The whole experience of interviewing Shane Osborn is pretty weird. I've been here before. It was February 1996, and I'd come to Pied à Terre to interview the then chef and joint-proprietor, Richard Neat, days after he had received news of gaining his second star. It turned out to be one of the hardest interviews of my life. Neat had reached a crossroads in his life and was difficult to draw out. Disillusioned by the London restaurant scene, he left Pied à Terre two months later.
The Pied à Terre that stands in London's Charlotte Street today is a far cry from the restaurant I visited seven years ago. For starters, the place has been completely refurbished (Osborn and his business partner David Moore remortgaged their houses to the tune of £150,000 to do so). The front door has been moved and a second dining room has been created at the front of the restaurant, increasing the number of tables from 13 to 19. But it's not just the layout that's changed. The mood here is different, the staff are relaxed and not as uptight as they were. Nobody is walking on eggshells.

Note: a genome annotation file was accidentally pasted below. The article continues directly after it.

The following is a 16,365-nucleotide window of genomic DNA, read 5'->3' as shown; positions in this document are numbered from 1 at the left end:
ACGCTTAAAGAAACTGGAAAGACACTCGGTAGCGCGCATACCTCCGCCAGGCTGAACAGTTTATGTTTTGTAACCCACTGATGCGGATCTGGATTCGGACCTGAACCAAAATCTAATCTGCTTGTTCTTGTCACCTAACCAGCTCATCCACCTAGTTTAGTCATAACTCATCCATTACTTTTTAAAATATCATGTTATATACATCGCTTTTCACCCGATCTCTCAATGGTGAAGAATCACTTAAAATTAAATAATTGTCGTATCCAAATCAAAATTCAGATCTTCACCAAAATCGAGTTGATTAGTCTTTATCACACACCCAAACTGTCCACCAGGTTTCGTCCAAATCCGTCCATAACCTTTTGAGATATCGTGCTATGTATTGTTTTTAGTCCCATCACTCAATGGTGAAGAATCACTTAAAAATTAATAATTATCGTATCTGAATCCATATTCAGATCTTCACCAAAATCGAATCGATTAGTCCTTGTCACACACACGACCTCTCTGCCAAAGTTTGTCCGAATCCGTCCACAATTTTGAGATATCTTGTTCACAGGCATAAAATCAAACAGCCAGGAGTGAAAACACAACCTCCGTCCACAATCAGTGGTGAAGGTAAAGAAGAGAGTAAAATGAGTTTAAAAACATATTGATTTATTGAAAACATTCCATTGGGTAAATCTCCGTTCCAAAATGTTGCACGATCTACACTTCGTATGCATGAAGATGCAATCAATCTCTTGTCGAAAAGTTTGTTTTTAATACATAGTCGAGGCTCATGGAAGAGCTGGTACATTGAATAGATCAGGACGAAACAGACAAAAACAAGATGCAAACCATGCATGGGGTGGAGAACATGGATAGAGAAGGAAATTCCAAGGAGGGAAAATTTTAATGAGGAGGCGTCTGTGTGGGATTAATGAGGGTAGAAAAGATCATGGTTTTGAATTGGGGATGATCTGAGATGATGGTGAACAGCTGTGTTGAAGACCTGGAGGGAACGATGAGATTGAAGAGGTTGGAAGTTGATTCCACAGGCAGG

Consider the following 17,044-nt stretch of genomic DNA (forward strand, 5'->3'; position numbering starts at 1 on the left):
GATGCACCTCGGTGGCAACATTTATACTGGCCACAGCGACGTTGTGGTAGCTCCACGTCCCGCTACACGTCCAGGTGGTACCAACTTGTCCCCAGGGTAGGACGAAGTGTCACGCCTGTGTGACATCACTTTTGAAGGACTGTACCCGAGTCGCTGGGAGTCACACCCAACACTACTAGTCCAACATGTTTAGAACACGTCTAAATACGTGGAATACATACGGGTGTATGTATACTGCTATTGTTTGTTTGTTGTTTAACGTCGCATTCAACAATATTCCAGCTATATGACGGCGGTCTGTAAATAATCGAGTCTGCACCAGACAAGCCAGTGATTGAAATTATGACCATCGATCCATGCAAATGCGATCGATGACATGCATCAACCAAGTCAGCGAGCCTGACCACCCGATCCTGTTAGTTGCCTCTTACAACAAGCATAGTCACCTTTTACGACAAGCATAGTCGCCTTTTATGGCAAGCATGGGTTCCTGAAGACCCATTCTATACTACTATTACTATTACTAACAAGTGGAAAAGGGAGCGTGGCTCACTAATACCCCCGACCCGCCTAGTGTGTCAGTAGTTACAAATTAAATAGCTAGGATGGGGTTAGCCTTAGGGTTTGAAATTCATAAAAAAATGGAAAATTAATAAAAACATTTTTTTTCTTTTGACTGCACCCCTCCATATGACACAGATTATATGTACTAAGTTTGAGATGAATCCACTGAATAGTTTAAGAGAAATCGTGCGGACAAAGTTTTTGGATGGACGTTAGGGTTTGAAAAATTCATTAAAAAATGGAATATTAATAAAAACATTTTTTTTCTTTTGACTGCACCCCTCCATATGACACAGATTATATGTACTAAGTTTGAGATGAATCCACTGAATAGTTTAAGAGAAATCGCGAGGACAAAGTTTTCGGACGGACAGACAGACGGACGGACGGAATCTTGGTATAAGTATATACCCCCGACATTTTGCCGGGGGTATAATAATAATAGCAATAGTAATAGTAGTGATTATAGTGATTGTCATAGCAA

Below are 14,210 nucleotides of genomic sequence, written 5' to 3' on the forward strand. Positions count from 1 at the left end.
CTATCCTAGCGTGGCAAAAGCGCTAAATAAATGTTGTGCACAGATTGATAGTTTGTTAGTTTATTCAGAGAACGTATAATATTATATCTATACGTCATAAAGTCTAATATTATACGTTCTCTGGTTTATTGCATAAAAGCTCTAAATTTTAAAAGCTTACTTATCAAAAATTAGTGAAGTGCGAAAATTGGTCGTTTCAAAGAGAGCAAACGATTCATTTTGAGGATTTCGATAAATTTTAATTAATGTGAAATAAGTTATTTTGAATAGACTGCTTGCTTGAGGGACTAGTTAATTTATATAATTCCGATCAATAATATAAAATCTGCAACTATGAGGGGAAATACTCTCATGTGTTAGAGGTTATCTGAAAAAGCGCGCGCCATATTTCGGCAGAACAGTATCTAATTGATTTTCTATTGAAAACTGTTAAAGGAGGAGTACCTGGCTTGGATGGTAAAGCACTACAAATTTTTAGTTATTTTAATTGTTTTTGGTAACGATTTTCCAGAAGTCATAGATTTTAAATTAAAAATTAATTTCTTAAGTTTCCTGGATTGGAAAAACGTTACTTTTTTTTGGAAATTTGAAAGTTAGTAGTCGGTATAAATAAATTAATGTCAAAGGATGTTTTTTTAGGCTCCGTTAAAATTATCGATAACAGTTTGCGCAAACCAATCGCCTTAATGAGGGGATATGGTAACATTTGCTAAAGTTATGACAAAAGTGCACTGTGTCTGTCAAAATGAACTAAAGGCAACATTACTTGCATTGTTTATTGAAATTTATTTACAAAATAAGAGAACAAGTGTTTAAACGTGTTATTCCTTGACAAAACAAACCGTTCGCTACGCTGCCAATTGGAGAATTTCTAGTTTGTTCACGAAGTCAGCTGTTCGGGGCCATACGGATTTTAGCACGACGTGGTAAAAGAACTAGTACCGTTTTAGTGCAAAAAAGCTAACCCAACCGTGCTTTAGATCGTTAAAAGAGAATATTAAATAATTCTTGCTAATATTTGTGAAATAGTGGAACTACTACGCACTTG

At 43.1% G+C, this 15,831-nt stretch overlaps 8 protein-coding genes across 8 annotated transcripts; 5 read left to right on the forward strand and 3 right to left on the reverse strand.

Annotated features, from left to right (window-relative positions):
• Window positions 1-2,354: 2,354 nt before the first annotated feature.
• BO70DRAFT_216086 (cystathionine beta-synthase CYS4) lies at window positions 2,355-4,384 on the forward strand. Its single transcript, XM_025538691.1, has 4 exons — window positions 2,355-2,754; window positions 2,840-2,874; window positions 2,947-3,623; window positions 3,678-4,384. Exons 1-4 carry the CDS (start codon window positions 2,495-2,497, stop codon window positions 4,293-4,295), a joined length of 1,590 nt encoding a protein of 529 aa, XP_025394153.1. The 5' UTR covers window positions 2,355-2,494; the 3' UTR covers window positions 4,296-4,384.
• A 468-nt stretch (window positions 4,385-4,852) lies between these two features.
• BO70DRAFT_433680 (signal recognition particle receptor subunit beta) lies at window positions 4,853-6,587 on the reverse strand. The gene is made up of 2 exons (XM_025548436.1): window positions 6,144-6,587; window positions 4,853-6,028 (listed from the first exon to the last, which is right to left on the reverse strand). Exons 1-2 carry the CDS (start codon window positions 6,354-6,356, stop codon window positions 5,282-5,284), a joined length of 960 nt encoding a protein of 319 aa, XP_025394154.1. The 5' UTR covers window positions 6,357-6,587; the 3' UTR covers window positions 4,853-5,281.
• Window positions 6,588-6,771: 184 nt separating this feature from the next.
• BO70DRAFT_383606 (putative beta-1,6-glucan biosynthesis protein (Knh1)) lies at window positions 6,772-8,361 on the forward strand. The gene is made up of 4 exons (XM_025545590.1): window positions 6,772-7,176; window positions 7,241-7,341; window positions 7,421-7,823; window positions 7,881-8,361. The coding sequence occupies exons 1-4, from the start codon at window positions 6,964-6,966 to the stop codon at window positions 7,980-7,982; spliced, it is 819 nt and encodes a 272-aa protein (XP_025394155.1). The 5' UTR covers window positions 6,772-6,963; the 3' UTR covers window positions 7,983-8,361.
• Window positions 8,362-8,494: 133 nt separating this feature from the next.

The difference, it seems, is Osborn. He radiates calm. He's approachable, laid-back (being an Aussie, he calls everyone "mate"), buoyant and accommodating. He could do without the interview, he confesses. Sunday Times restaurant critic AA Gill has just reviewed the restaurant, giving it a four out of five rating and with the inevitable knock-on result, they're turning away table after table at lunch.
"We won't be able to sit down and do a formal interview if that's OK?" he says, but he's happy to chat away while he fillets the day's order of fish - which in itself is amazing. Osborn has a severe allergy to fish. His solution is to fillet it while wearing surgical gloves.